I find it’s particularly easy at times to get lost in the vastness of baseball. The regular season goes on seemingly forever; all the while, it supplements our daily routine in a way no other sport is capable. As the months go by, injuries, hot streaks, heart breaking extra-inning losses and walk off wins all begin to blur together forcing profound moments into a largely irrelevant haze. Then the season ends in rather abrupt (albeit occasionally dramatic) fashion leaving us wondering how those 162 games of baseball disappeared so seamlessly. While our friends in Boston are desperately grasping for insight into how their season went astray, Yankee fans have fortunately been thrown into the frantic, more-often-than-not-heart-wrenching, yet-totally-welcomed plight that is the playoffs. If ever there was a time for us to take off our zen-baseball cap and not murmur the cheap cliché of “it’s a marathon, not a sprint”, it’d certainly be now.
October has arrived; and we watch. We watch with bated breath and fickle temper as each game promises an opportunity to feel anything on the emotional spectrum. Ironically, it would appear that rage and euphoria walk a perilously tight rope — just imagine if Curtis Granderson hadn’t caught that ball in the top of the first inning last night. Justin Verlander evidently won the heart of every non-Yankee entity in the universe with his eight innings of 11 strikeout, four earned-run ball. Unlikely heroes such as Ivan Nova and A.J. Burnett grossly exceeded our dubious expectations while trusted stalwart, CC Sabathia, labored much to our dismay. Through the first four games against the Detroit Tigers, we’ve witnessed the Yankees outscore their opponent 26-14 only to find the series tied in the boxscore with the team’s fate hinging on Thursday night.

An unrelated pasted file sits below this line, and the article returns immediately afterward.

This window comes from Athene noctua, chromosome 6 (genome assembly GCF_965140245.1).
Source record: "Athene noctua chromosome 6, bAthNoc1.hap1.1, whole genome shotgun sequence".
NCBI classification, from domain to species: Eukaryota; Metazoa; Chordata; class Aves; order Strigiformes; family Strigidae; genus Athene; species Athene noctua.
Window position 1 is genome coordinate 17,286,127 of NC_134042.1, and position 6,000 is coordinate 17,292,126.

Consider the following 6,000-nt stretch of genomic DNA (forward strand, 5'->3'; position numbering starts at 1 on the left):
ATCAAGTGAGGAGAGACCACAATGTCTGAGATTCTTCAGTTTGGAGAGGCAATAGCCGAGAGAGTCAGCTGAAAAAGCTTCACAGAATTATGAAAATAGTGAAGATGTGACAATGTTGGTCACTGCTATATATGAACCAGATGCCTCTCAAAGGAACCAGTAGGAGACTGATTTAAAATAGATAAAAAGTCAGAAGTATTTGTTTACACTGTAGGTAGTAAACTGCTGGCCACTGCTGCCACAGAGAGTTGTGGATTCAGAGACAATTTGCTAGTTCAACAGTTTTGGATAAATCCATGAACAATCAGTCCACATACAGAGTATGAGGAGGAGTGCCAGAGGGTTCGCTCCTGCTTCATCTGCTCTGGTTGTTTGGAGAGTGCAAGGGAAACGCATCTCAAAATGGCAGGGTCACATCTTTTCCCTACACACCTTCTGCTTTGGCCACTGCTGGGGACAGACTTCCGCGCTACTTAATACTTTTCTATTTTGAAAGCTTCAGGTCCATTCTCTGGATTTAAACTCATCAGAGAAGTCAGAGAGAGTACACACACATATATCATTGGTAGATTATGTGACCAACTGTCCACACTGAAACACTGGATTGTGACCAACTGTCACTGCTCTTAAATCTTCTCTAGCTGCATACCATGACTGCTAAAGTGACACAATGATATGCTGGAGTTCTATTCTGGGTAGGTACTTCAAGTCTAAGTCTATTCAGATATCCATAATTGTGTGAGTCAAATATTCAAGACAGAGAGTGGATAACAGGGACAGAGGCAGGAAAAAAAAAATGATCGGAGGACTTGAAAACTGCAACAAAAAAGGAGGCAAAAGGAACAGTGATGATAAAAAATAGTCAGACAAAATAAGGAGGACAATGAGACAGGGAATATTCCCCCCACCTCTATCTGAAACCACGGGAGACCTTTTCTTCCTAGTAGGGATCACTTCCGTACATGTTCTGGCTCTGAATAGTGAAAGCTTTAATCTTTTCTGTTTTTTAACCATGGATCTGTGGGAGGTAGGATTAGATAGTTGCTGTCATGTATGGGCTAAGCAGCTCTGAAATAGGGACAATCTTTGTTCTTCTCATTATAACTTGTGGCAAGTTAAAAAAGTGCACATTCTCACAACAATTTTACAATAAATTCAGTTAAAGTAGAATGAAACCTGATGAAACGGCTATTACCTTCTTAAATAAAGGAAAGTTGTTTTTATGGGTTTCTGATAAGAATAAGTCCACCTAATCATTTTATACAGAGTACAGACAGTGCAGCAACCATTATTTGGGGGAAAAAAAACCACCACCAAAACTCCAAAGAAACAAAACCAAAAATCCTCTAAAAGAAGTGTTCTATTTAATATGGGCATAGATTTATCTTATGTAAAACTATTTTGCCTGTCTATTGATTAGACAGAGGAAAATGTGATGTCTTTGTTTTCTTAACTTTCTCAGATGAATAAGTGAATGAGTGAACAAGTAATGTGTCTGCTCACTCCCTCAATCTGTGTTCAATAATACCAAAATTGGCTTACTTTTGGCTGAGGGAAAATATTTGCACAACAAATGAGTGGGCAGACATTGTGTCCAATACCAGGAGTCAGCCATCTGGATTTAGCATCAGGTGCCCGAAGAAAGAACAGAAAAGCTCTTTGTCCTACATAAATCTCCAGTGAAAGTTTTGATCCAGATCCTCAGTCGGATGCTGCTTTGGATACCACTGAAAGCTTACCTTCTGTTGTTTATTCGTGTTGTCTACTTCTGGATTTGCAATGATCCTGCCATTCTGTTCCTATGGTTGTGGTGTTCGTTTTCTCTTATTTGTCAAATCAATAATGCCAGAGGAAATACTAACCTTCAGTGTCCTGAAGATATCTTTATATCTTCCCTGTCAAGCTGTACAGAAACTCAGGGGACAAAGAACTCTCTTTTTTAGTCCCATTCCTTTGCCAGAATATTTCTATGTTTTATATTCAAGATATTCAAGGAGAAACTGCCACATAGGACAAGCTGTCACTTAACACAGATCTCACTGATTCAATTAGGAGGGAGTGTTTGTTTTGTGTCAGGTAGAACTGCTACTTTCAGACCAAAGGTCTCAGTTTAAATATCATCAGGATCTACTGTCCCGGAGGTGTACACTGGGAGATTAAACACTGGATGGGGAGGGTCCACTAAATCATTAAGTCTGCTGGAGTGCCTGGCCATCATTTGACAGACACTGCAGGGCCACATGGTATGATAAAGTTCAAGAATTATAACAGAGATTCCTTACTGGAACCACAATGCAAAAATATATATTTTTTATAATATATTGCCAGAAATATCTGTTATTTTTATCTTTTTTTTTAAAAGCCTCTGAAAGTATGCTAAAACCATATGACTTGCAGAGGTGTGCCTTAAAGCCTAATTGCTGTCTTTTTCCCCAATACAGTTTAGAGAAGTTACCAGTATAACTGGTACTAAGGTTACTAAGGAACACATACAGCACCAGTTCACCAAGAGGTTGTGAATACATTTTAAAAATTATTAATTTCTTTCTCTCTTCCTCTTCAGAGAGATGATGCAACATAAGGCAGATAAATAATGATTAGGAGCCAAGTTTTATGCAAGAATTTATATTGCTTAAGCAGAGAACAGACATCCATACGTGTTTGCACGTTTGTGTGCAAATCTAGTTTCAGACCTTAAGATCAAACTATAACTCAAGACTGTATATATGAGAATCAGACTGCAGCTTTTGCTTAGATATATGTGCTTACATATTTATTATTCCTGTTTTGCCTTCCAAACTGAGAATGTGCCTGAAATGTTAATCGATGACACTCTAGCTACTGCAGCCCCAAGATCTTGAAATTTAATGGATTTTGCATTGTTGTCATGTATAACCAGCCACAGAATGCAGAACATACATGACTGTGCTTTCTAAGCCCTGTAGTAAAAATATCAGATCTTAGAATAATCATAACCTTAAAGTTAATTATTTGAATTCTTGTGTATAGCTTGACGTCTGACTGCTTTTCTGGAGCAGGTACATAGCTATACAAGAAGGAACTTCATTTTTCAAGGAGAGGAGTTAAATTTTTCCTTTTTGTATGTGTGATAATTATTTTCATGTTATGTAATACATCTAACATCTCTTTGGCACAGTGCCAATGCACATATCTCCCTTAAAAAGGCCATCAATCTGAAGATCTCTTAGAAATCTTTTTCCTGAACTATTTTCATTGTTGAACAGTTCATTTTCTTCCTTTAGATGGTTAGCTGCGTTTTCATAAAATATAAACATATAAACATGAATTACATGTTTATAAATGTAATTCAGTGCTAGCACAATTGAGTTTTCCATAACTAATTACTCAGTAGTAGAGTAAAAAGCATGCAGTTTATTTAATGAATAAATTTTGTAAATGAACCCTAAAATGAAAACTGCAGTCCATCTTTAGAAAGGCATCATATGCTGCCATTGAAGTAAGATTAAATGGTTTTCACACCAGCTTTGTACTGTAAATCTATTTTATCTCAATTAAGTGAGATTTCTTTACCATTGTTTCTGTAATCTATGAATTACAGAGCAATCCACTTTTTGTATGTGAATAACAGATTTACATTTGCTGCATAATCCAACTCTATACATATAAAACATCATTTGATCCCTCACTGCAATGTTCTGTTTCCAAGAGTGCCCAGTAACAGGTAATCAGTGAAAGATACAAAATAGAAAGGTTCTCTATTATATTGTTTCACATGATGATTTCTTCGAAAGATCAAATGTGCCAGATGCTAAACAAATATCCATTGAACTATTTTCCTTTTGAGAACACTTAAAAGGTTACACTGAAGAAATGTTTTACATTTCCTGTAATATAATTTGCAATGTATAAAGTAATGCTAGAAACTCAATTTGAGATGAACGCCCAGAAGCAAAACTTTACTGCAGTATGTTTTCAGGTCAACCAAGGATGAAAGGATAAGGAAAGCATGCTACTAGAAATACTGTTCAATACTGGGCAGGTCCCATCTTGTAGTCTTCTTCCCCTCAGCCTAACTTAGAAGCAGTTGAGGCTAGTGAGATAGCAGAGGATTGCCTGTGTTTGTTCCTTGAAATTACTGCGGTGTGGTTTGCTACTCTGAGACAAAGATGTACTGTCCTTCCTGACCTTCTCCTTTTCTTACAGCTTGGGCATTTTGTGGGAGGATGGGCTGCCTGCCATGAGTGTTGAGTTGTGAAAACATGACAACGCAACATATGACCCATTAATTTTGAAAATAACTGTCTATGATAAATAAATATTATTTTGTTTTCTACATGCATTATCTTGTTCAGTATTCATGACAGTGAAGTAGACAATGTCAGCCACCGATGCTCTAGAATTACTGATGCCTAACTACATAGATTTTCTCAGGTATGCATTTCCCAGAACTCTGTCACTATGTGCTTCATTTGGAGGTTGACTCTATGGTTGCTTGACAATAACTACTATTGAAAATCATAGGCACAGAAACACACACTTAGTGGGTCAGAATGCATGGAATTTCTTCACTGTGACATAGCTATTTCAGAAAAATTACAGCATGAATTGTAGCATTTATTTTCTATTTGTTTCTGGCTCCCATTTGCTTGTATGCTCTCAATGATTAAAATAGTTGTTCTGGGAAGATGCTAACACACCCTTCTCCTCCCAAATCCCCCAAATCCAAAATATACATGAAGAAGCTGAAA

With the final game of the ALDS looming in the coming hours, we as fans, idle in anticipation and anxiety. If you’re like me, you’re probably also exhausted. Going to bed by midnight only to hear the brain-piercing buzz of an alarm clock at 5:30 in the morning only helps replicate a zombie like affect. You might be nervous too. Ivan Nova will carry the team’s fate on his young shoulders. The second postseason game of his career as a starter will undoubtedly be the most important game of his career up-to-date. Then there’s the weariness. Will Doug Fister who struck out six, and at one point, retired 10 in a row show up? Or will the guy who was charged with an 11.57 ERA thanks to an abysmal sixth inning resume where he left off?
Those of us here at TYA have made it our passion to relentlessly dive into the numbers. It’s that rich empirical evidence that gives us comfort, realistic expectations, and if we’re lucky, a relatively objective means of assessment. Much to our chagrin, these stats don’t translate real comfortably into a five game set as the one consistent element of the playoffs is the chaotic nature of it. I want to believe that the Yankees team will win because the season’s performance suggests that outcome. It is my hope (as I am sure it is yours), that the vibrant atmosphere of Yankee Stadium will help our guys elevate to the occasion. It is my expecation that the better team over the course of 162 games will act accordingly for one more. Unfortunately, those who preach the unpredictability of baseball are in their glory as reality suggests the outcome of a singular occurrence is a situation that our data is largely unprepared for.
What I do know for sure though is that I’m not ready to be done with baseball as a fan. I haven’t yet resigned to watching another team win the World Series. I’m not prepared for offseason acquisitions just quite yet, nor do I have any desire to contemplate offseason analysis at this juncture. And so, I’ll be locked into the game on Thursday evening. I don’t know what will happen, and I can’t really make an unbiased prediction. I just know that I’m hopeful; and more than anything, I want to feel this self-induced tension deep in the depths of my stomach all over again next week.
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